Govt Puts LGBTI Issues on 16 Days Agenda

At a seminar on the 16 Days of Activism for No Violence Against Women and Children, Gauteng Community Safety MEC, Faith Mazibuko, included the gay and lesbian community in the agenda of the campaign.

Mazibuko says while the provincial government remains concerned about the high incidence of violence against women, children and vulnerable people, including the elderly, the concern should be extended to the lesbian, gay, bisexual, transgender and intersex (LGBTI) community.

I Never Saw it Coming... Assaulted at the Bree Street Taxi Rank

It was Tuesday evening around 6pm; I left Braamfontein heading for the Bree Taxi rank to catch a taxi home. There are two routes to my home - Wilgeheuwel in Roodepoort, either via Clearwater Mall or Honeydew. If my husband doesn’t come to pick me up, I usually take a taxi to Honeydew from Braamfontein. On this fateful day I had to pass through Bree taxi rank to buy vegetables.

Tshwaranang Legal Advocacy Centre: Trainer

Tshwaranang Legal Advocacy Centre (TLAC) is a multi-disciplinary centre that promotes the rights of women to live free of violence and have access to adequate and appropriate services. This is done through the provision of free legal services and litigation, public education, research and advocacy.

TLAC seeks to appoint a Trainer, based in Braamfontein, Johannesburg.

The person will be responsible for planning, coordinating and implementing strategic training and education activities identified by TLAC.

This is a twelve-month renewable contract position.

Call for Investigation Into Councillor’s Death

The Solidarity Campaign says Police Minister, Nathi Mthethwa, must investigate the killing of African National Congress councillor Pauline Masutlhe in Marikana, allegedly by a rubber bullet.

In a press statement, its spokesperson, Mark Heywood, points out that, “We call on the minister of police to immediately initiate an urgent investigation into Pauline Masutlhe’s death, and for the immediate identification and suspension of the police officers involved in her murder.”

Fear, Anger and Avarice: How Not to Craft Solutions to Violence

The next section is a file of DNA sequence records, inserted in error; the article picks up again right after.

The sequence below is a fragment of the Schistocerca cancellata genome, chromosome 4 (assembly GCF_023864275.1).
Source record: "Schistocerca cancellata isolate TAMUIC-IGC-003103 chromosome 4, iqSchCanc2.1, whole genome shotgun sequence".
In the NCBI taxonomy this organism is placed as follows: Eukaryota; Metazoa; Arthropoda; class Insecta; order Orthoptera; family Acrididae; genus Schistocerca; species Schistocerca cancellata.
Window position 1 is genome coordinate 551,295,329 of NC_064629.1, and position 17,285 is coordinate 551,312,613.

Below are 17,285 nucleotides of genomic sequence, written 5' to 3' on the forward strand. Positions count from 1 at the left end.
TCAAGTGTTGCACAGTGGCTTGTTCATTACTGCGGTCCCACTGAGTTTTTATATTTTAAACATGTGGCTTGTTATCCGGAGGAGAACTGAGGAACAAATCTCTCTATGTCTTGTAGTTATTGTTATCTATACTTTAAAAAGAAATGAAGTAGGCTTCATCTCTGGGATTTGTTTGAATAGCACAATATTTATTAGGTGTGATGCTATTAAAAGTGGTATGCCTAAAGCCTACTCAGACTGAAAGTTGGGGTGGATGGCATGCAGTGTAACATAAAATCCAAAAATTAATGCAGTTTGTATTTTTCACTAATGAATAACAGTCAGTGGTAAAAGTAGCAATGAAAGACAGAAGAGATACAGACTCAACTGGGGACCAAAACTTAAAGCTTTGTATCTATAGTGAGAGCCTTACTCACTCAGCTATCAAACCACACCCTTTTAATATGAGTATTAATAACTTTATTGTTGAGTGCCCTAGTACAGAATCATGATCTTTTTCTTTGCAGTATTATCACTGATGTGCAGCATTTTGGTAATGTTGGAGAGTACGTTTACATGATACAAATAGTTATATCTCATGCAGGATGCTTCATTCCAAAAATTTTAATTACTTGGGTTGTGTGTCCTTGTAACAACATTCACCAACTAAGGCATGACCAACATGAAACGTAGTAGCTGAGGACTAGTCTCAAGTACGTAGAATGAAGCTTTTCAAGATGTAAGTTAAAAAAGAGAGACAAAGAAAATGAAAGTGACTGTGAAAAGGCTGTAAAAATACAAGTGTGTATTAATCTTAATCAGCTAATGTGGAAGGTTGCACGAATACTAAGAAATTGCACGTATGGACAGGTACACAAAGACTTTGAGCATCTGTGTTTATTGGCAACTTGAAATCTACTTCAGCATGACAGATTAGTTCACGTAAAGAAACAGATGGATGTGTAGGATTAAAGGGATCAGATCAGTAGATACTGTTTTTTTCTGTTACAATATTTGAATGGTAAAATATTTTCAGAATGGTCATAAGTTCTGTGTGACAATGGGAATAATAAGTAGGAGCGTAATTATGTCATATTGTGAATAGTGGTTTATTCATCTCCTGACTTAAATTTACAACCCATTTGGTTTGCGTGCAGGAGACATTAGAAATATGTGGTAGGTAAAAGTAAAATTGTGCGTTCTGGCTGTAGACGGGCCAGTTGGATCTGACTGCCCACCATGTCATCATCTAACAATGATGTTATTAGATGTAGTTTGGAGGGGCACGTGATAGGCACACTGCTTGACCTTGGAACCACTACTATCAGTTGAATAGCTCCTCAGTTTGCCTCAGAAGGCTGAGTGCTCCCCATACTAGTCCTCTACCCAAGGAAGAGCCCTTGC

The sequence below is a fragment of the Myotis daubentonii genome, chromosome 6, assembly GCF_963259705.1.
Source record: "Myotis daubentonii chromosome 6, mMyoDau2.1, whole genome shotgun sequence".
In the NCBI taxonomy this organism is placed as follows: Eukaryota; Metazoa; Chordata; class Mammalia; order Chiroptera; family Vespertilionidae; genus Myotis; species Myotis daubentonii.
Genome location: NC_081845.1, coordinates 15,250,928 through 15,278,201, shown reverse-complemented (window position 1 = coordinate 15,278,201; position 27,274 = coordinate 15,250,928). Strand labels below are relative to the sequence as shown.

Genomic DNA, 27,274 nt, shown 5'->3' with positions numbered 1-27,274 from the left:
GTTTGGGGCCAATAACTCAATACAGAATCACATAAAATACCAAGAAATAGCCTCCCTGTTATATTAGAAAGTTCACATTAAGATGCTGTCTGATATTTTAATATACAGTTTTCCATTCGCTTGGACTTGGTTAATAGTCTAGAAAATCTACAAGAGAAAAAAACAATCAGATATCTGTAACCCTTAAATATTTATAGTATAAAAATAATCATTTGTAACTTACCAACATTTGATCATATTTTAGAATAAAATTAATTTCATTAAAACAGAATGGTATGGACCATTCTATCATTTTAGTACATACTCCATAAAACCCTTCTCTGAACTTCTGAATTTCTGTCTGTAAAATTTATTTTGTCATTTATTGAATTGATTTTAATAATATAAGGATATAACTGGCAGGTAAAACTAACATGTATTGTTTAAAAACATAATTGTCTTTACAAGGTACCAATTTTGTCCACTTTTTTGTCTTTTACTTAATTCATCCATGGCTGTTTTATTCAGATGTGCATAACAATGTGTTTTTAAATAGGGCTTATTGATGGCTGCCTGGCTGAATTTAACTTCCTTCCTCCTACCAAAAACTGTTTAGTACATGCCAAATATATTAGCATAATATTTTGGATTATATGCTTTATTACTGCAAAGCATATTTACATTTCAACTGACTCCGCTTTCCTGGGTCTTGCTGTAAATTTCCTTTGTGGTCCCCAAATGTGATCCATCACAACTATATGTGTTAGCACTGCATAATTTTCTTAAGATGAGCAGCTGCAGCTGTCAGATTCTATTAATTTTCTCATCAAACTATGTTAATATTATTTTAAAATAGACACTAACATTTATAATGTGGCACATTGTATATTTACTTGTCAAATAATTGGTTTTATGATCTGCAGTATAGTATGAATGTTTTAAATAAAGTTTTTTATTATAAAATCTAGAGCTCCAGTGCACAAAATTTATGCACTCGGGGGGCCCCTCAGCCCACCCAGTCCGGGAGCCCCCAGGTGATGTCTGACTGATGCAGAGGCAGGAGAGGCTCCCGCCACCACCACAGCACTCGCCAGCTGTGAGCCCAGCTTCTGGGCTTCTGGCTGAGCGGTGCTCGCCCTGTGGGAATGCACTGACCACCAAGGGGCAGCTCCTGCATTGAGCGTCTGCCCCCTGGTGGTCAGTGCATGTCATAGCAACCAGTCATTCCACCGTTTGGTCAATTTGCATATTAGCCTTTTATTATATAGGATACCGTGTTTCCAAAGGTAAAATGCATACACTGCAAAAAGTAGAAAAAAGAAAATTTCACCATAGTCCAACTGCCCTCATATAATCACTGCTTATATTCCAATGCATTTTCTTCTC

Over the past few weeks, the South African media has been dominated by accounts of violence. Miles of newspaper columns, clouds of web space and hours of radio talk time have been dominated by the killings of miners and police at Marikana. If you are in the Western Cape, the Marikana massacre has jostled for space with reports of gang and vigilante violence on the Cape Flats that has taken the lives of an almost equal number of people over the past two months.

Zimbabweans Fear Violence Ahead of Elections

An opinion poll conducted by Afrobarometer shows fears of political violence breaking out during elections next year persist among Zimbabwean voters.

The study, titled ‘Voting Intentions in Zimbabwe: A Margin of Terror?’ notes that "Zimbabweans remain deeply concerned about political violence".

88 percent of the respondents think that multiparty competition ‘often’ or ‘always’ leads to violent conflict. 63 percent of Zimbabweans say that during an election campaign they personally fear becoming a victim of political intimidation and violence.

ICON Calls for Dialogue to End Violence

The International Centre of Nonviolence (ICON) has called for national dialogue on how to end violence in South Africa.

In a press statement, ICON director, Crispen Hemson, who argues that our societal structures continue to be caught up with violence, is of the view that, "Political action has consisted too much on identifying one or other groups as the enemy."

Hemson was reacting to the killing of 34 protesters at Lonmin mine in Marikana after police opened fire on them.

Lonmin Example of 'Exploitation', Says NGO

The Bench Marks Foundation says the violent situation at Lonmin's Marikana mine is an example of exploitation by the mines.

In a press statement, the organisations points out that, "The benefits of mining are not reaching the workers or the surrounding communities."

It argues that lack of employment opportunities for local youth, squalid living conditions, unemployment and growing inequalities contribute to ‘this mess’.


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